Good savers but bad investors4 min read . Updated: 20 Feb 2014, 07:17 PM IST
Traditionally our money management matters have been handled by 3 sets of people, besides ourselves
All Indians are doctors just as all of us are financial planners. Well, one can safely replace “all" with “nearly all". We improvise on generic medication when our family members are hit by minor medical ailments. Similarly, we assume that money management is mostly about choosing investment products, which, in turn, is all about tracking past performance of these products; something that can be easily done. It is common to see people following financial advice originally meant for their friends (which could have been given by an investment adviser), not halting to ponder that this advice could be pertinent to their friend but may be altogether inappropriate for oneself.
My experience suggests that while most of us set aside a decent portion from our income as savings, we put most of our money in risk-averse products. We are good savers, but not good investors. The good news is that we follow this Hindi quote in spirit, chaadar ke bahar pair nahin nikalna chahiye (stay within your means); the bad news is that we think that containing risk is the best way to grow our money. Our fixation with guaranteed returns is high, owing to which we end up earning sub-standard returns on our investments. Inflation robs more from us than our investments earn for us. The balance between risk and return is sorely lacking. It gets tough to understand that risk and returns are two sides of the same coin. At times, the biggest risk we take is the risk of sub-optimal returns.
Our financial planning matters have mostly revolved around keeping aside surplus money in a “fictitious box". Money from this box gets used for various needs and goals as and when they come knocking at our doors. This box could contain fixed deposits (FDs), illiquid and low-return fetching insurance policies, some long-term bonds, investments in Public Provident Fund and Post Office Monthly Income Scheme, and some stocks that were considered bluechip at the time of purchase. Other than these financial assets, we would have also bought physical gold and land or residential property.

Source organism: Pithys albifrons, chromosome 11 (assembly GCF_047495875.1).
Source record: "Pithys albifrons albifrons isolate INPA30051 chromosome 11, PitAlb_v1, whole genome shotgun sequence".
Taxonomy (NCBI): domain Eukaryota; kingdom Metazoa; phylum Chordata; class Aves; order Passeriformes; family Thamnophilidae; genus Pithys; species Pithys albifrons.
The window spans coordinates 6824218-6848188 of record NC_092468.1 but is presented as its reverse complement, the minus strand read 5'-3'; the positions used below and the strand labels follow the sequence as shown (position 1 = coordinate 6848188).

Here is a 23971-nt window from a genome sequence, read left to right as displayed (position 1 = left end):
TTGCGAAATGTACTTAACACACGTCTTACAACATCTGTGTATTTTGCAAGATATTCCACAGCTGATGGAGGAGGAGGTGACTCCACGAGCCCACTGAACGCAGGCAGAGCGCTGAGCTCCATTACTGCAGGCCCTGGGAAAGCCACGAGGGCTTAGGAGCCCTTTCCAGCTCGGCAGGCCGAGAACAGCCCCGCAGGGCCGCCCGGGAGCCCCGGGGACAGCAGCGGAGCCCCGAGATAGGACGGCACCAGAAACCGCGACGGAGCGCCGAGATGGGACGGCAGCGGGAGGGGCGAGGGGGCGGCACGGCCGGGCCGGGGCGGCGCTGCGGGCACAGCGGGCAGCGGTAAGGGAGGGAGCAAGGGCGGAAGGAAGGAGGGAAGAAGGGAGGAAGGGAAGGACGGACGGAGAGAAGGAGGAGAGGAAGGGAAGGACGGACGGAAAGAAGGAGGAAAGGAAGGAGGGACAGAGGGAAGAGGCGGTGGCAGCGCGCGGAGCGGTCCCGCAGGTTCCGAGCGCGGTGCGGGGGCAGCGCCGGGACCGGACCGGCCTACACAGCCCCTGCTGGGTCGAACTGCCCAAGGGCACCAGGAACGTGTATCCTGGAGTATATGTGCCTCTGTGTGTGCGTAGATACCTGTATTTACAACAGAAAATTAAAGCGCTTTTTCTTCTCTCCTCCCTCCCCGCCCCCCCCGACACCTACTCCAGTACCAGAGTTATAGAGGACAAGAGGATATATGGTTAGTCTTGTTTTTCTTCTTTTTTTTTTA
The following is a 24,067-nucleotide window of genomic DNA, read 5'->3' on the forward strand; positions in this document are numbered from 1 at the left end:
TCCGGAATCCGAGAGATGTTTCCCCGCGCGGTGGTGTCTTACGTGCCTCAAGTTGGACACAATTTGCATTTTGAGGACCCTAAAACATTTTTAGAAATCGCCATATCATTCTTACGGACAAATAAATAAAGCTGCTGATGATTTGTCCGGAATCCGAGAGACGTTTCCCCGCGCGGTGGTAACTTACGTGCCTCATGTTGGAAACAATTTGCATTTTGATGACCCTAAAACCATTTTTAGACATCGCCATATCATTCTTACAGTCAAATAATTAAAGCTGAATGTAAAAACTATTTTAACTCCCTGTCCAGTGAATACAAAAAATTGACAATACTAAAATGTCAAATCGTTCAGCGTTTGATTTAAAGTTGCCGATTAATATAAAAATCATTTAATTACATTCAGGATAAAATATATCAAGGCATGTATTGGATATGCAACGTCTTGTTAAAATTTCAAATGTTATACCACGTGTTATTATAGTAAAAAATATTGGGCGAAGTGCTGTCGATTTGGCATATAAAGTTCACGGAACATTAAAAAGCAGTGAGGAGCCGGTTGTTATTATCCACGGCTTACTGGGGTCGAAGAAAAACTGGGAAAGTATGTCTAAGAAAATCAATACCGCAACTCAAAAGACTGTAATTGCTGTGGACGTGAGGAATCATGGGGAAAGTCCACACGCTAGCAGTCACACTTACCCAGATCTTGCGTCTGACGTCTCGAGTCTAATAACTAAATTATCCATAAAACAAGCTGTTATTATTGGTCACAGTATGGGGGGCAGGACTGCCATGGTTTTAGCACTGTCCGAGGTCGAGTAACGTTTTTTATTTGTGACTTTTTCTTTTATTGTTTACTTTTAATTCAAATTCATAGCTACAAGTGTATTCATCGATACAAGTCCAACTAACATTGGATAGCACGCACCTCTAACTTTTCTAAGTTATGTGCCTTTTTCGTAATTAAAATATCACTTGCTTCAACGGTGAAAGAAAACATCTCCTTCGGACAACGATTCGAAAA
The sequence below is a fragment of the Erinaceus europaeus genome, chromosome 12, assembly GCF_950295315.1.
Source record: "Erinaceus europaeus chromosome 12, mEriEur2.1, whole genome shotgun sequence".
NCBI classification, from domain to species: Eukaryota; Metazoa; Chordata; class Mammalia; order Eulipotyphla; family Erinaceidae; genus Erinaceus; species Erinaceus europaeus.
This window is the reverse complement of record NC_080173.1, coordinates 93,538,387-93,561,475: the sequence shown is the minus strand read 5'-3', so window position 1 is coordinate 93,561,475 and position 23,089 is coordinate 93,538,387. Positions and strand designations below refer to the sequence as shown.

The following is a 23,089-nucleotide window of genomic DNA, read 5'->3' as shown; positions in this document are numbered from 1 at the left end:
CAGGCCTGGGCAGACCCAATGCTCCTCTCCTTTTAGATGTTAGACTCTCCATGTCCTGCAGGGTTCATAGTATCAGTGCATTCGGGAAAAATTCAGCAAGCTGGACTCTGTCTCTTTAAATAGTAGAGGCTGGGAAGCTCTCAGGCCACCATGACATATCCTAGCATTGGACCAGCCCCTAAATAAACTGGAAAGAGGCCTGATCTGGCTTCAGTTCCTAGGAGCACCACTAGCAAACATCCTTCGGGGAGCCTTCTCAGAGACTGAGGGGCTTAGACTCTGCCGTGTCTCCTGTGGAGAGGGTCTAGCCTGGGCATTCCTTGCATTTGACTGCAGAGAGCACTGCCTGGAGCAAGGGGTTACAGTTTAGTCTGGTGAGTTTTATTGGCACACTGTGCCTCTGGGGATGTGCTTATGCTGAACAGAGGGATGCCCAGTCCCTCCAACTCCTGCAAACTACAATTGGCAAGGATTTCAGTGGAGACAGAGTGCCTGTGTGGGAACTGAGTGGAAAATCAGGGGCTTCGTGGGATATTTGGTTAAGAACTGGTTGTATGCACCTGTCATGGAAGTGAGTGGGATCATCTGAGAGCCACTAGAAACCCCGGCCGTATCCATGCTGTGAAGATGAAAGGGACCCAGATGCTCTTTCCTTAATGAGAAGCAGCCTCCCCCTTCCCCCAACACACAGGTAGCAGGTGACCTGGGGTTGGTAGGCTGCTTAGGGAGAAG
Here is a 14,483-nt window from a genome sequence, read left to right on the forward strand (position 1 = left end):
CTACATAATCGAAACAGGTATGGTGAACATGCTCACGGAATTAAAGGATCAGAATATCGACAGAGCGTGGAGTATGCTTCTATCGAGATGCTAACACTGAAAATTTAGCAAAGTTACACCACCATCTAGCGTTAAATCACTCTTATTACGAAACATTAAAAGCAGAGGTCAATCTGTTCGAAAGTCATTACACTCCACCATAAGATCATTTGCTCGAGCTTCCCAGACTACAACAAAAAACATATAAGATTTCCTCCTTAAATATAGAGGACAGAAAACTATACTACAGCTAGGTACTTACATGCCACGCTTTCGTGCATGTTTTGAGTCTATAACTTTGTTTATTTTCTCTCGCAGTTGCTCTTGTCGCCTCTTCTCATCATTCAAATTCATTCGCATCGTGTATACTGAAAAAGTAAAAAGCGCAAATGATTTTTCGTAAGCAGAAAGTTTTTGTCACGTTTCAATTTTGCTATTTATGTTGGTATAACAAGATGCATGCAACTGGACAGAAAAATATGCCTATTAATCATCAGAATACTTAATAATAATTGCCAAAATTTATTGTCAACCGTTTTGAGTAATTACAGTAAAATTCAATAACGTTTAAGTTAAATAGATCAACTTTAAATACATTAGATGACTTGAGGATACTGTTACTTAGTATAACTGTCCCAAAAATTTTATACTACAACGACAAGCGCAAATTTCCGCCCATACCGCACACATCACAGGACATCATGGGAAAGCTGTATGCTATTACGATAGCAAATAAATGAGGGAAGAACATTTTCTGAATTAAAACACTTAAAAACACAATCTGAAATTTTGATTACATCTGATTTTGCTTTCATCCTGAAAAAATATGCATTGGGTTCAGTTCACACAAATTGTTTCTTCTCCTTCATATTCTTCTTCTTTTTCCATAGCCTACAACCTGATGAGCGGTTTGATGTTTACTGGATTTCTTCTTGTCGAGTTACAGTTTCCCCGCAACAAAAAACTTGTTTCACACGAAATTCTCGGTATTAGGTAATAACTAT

Traditionally our money management matters have been handled by three sets of people, besides ourselves. The first being the insurance agent, who is more often than not our dad’s friend or a friend’s acquaintance, followed by an investment adviser, who either works independently or is associated with a bank, and the third character is the loan processing officer.
We are obviously the most involved as we have the complete know-how of the dynamics of our cash flows, our goals and our behavioural relationship with money. However, we aren’t organized enough to have our needs listed down, quantified, prioritized and effectively matched with the respective source of funds. We are the hub to which these spokes attach.
The first person, the insurance agent suggests child plans for our kid’s education, annuity plans for our retirement, money back policies for our various goals, or maybe a unit-linked plan to capture the incumbent growth in the equity markets. These products are suggested with an eye on the concessions available under various sections of the Income-tax Act and the fact that we could be getting some chunk of money after a block of certain years. Usually we end up paying hefty premiums for illiquid and low-return products. And, with the sum assured being low, we stay under-insured.
The second character, the investment adviser, concerns herself with allocating surplus funds in various products such as stocks, mutual funds (mostly equity-oriented), bonds and FDs. If two clients approach her for planning two very different goals such as kid’s higher education five years down the road and purchase of a bigger car a year later, she is likely to suggest similar products to both of them. She is driven more by the current contest or campaign running within the firm than by the end use of the investments thus made. Also, since she does not have complete information regarding a client’s assets, liabilities, cash flows, and goals and responsibilities, her advice is blinkered and limited to her piece of mosaic without drawing a holistic picture.
The third player is the loan processing agent. She processes our income documents to let us know our maximum loan eligibility amount and more often than not we end up taking the full loan amount as per the approval. We do not stop to do an analysis on whether we are earning (on our investments) more than what we are paying as interest (on home loan). This objective assessment aside, we are keen on retaining the status quo on our investments as it is convenient to us.
The flaw with this disjointed kind of financial planning lies in the fact that these three outside characters do not meaningfully interact with each other, because of which planning is piecemeal, superficial and ends up creating pockets of inefficiencies. For example, a client of mine had an outstanding home loan of 50 lakh at an interest rate of 13%, and he also had 15 lakh invested in FDs of one-year tenor earning an interest of 8.5% per annum. In effect, he was paying 13% and earning 8.5% per annum, a net depletion every year.
Our life is to a large extent what we make it out to be. So let’s resolve to organize our financial lives. I firmly believe in this quote by American evangelist Billy Graham, “If a person gets his attitude towards money straight, it will help straighten out almost every other area in his life."
Deepali Sen is a certified financial planner, and founder and partner at Srujan Financial Advisers Llp.